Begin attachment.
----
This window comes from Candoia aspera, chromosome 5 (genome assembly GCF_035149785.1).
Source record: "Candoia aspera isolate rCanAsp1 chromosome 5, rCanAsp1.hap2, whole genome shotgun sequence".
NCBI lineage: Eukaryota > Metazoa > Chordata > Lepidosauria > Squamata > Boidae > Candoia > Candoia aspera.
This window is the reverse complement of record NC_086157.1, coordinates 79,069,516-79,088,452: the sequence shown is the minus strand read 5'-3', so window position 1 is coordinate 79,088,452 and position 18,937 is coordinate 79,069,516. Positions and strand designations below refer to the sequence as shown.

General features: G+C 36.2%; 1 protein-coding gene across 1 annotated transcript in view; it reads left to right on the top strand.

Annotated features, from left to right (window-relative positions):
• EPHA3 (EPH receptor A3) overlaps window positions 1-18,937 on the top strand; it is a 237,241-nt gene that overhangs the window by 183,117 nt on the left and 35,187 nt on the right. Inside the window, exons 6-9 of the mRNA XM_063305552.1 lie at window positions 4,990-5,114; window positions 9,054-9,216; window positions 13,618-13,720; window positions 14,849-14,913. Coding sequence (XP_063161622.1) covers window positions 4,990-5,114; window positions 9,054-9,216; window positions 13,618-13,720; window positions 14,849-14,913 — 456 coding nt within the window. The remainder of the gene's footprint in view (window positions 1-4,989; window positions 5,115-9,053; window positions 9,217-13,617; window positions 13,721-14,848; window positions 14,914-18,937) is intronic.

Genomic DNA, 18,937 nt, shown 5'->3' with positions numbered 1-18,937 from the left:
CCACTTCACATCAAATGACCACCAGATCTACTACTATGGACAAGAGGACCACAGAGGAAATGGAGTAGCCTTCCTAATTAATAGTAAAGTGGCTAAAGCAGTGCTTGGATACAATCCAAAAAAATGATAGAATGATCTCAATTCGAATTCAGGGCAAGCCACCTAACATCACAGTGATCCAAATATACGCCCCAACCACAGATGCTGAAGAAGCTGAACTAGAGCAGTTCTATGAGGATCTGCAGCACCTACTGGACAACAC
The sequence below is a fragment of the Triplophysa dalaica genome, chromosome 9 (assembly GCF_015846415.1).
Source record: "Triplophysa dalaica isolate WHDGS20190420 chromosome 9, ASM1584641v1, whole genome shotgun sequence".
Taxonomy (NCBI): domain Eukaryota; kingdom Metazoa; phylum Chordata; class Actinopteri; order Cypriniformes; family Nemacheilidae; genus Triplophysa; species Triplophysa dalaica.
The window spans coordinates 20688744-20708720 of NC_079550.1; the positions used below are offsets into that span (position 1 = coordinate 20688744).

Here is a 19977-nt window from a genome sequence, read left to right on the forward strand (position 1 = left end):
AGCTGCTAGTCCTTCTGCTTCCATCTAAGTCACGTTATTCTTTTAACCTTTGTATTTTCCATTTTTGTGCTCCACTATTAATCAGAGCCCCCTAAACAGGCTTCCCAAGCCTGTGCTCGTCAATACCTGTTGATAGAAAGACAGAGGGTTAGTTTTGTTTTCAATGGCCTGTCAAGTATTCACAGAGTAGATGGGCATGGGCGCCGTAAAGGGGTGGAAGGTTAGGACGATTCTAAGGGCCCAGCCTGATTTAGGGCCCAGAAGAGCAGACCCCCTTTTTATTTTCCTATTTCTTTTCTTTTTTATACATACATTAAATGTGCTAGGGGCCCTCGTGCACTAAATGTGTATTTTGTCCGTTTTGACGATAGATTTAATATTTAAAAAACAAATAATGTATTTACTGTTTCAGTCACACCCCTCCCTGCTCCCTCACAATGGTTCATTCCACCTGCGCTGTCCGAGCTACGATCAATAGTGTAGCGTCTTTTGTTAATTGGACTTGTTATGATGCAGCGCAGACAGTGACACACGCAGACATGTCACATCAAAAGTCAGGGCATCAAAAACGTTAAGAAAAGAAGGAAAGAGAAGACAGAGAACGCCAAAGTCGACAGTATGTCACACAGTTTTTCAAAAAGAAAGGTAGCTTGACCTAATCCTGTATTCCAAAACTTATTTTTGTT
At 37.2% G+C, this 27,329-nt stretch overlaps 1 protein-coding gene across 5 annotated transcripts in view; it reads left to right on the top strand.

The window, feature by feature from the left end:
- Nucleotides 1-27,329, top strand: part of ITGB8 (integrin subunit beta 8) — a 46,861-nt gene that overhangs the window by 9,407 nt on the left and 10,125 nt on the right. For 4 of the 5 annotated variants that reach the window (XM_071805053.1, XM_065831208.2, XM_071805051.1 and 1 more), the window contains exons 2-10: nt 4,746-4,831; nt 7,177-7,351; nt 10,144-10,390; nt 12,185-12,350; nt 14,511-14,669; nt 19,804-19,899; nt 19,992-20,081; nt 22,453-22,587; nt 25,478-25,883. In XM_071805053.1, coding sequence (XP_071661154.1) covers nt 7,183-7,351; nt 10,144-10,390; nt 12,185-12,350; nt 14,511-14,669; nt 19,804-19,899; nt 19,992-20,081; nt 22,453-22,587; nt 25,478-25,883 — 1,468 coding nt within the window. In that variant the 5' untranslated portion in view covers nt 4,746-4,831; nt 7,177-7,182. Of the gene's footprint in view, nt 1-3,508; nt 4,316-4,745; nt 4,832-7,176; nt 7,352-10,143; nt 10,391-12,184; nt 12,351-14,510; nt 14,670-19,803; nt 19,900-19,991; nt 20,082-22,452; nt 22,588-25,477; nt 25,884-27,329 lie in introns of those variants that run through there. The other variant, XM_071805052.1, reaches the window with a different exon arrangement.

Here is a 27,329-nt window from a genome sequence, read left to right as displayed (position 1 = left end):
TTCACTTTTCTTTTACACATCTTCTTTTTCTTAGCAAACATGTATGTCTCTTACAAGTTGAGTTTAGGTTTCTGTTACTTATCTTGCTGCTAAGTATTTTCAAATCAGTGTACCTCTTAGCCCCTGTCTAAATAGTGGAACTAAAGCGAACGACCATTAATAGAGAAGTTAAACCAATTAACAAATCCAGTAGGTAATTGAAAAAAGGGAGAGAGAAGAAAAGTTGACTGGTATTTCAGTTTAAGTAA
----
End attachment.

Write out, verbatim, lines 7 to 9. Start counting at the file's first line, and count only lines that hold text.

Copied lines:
• EPHA3 (EPH receptor A3) overlaps window positions 1-18,937 on the top strand; it is a 237,241-nt gene that overhangs the window by 183,117 nt on the left and 35,187 nt on the right. Inside the window, exons 6-9 of the mRNA XM_063305552.1 lie at window positions 4,990-5,114; window positions 9,054-9,216; window positions 13,618-13,720; window positions 14,849-14,913. Coding sequence (XP_063161622.1) covers window positions 4,990-5,114; window positions 9,054-9,216; window positions 13,618-13,720; window positions 14,849-14,913 — 456 coding nt within the window. The remainder of the gene's footprint in view (window positions 1-4,989; window positions 5,115-9,053; window positions 9,217-13,617; window positions 13,721-14,848; window positions 14,914-18,937) is intronic.

Genomic DNA, 18,937 nt, shown 5'->3' with positions numbered 1-18,937 from the left:
CCACTTCACATCAAATGACCACCAGATCTACTACTATGGACAAGAGGACCACAGAGGAAATGGAGTAGCCTTCCTAATTAATAGTAAAGTGGCTAAAGCAGTGCTTGGATACAATCCAAAAAAATGATAGAATGATCTCAATTCGAATTCAGGGCAAGCCACCTAACATCACAGTGATCCAAATATACGCCCCAACCACAGATGCTGAAGAAGCTGAACTAGAGCAGTTCTATGAGGATCTGCAGCACCTACTGGACAACAC